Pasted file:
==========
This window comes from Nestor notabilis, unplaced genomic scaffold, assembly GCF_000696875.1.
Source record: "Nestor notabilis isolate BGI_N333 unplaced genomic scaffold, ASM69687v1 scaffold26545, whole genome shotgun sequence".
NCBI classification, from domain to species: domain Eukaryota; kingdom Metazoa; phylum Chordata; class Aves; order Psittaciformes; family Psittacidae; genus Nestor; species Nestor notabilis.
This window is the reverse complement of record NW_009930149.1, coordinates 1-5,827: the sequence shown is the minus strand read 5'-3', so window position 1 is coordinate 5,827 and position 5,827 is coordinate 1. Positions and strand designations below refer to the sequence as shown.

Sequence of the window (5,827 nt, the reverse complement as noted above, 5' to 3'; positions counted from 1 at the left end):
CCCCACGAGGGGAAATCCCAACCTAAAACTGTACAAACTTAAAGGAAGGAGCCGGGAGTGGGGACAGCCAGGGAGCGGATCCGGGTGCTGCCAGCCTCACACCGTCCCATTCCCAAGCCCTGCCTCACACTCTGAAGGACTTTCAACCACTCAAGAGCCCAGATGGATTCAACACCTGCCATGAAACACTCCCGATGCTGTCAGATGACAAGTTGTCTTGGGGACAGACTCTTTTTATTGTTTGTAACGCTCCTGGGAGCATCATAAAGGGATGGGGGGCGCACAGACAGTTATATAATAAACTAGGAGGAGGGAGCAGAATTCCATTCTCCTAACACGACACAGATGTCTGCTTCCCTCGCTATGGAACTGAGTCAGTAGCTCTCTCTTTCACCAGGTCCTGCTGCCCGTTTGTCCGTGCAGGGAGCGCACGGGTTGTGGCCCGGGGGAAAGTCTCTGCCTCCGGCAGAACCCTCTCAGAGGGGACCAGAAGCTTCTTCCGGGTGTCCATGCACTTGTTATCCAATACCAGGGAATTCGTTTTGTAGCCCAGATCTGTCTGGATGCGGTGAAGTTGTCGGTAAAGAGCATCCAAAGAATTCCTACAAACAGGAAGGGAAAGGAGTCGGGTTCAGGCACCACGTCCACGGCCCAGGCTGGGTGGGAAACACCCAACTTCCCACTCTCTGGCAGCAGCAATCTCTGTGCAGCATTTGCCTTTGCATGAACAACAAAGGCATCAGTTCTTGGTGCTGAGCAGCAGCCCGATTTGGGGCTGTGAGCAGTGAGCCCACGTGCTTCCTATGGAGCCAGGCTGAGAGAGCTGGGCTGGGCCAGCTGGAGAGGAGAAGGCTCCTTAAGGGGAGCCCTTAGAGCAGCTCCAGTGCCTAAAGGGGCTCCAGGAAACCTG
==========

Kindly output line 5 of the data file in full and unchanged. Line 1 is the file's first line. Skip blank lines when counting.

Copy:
Sequence of the window (5,827 nt, the reverse complement as noted above, 5' to 3'; positions counted from 1 at the left end):